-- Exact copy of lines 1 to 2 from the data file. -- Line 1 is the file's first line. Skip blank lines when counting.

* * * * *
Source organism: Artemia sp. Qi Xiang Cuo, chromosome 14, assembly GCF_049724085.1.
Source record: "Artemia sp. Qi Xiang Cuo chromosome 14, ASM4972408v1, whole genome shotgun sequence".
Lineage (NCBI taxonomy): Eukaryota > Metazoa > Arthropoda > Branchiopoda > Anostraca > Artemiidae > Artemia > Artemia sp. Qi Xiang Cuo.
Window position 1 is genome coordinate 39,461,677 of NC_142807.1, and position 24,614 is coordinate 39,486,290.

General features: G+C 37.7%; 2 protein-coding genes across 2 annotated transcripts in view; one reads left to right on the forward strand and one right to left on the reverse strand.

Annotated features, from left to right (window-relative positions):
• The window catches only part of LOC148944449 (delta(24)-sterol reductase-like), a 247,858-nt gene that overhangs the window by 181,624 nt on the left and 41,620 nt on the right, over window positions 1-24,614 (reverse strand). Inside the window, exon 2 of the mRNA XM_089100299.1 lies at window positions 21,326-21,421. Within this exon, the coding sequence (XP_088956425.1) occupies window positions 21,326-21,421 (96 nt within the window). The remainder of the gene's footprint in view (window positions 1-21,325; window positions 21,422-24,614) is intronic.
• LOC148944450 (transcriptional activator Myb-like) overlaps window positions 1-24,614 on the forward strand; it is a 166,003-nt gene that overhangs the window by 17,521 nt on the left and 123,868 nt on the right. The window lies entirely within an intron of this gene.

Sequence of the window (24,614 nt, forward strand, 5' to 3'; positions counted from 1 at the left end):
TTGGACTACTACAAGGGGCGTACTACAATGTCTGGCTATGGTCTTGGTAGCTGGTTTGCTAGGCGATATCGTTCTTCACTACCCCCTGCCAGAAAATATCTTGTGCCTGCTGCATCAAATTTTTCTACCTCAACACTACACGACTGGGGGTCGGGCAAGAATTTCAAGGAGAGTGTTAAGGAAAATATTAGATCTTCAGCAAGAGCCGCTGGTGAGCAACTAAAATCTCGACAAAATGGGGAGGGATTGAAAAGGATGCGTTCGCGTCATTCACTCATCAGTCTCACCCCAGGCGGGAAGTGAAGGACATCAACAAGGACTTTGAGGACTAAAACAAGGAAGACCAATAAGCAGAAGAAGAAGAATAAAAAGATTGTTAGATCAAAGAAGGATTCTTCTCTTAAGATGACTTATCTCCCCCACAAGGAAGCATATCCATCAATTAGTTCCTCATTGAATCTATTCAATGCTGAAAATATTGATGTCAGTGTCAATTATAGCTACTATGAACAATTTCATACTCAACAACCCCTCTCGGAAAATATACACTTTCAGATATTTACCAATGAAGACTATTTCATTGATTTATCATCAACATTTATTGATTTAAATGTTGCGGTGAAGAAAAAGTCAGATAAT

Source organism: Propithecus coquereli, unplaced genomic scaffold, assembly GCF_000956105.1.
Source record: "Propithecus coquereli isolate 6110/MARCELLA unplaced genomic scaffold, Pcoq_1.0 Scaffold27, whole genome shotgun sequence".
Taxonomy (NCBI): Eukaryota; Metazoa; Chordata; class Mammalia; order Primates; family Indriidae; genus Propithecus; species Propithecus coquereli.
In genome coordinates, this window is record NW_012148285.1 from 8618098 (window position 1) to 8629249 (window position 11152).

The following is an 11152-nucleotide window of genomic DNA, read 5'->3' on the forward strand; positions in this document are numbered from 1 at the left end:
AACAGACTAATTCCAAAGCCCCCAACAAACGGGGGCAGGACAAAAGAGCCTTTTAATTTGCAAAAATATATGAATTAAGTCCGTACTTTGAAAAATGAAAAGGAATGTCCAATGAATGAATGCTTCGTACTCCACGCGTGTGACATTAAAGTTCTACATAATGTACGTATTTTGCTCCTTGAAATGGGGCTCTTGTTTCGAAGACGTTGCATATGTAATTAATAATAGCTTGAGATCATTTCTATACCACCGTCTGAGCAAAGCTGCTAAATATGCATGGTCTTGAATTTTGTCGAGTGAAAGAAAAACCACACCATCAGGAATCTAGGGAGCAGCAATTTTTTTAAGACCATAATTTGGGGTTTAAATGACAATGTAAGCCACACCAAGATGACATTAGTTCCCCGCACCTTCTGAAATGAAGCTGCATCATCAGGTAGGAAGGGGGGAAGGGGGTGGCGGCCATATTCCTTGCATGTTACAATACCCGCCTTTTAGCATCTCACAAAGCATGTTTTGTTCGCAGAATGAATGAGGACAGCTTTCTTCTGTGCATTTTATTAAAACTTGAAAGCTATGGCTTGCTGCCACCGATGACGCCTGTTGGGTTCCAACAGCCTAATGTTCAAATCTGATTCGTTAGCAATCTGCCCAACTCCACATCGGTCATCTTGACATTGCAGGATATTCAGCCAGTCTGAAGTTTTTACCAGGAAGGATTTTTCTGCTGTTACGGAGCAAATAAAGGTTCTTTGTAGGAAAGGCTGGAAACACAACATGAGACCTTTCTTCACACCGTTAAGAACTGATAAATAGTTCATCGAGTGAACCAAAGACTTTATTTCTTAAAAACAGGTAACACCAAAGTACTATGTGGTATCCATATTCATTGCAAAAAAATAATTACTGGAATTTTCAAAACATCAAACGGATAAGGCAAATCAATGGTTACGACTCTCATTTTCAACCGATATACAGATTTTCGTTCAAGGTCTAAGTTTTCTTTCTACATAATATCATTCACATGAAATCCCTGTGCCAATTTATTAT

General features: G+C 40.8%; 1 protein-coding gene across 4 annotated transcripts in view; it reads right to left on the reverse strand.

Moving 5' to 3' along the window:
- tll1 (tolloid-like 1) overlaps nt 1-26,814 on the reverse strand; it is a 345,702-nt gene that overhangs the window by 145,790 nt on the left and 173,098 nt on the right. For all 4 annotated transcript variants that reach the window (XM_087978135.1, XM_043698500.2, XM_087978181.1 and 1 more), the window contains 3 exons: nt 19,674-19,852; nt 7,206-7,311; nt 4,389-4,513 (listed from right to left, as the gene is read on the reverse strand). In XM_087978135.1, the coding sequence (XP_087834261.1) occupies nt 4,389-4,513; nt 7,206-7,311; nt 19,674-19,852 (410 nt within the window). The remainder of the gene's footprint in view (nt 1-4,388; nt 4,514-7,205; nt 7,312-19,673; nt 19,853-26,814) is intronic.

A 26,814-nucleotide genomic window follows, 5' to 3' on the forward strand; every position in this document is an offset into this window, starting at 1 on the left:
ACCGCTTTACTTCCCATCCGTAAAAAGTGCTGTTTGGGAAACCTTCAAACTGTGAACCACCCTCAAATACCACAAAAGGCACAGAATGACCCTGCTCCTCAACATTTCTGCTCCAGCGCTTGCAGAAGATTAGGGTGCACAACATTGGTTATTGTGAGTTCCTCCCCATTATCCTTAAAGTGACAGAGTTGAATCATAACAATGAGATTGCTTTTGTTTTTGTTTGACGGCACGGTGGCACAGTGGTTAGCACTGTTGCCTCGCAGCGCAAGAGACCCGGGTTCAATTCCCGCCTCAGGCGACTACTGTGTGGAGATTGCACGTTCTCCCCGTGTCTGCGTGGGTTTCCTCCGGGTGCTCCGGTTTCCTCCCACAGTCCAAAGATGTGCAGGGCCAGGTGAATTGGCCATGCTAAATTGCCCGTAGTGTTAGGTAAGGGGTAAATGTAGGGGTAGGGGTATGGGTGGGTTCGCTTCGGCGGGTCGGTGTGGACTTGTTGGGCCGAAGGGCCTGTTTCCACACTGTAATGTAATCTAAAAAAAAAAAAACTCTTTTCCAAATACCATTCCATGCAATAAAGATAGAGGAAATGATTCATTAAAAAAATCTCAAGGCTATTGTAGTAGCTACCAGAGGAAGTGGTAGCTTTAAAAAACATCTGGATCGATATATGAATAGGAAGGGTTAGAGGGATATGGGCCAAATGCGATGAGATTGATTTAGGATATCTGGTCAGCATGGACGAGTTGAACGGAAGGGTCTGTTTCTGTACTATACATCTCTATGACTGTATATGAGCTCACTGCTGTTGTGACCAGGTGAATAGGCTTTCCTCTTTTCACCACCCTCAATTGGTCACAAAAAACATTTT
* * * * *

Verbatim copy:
Source organism: Artemia sp. Qi Xiang Cuo, chromosome 14, assembly GCF_049724085.1.
Source record: "Artemia sp. Qi Xiang Cuo chromosome 14, ASM4972408v1, whole genome shotgun sequence".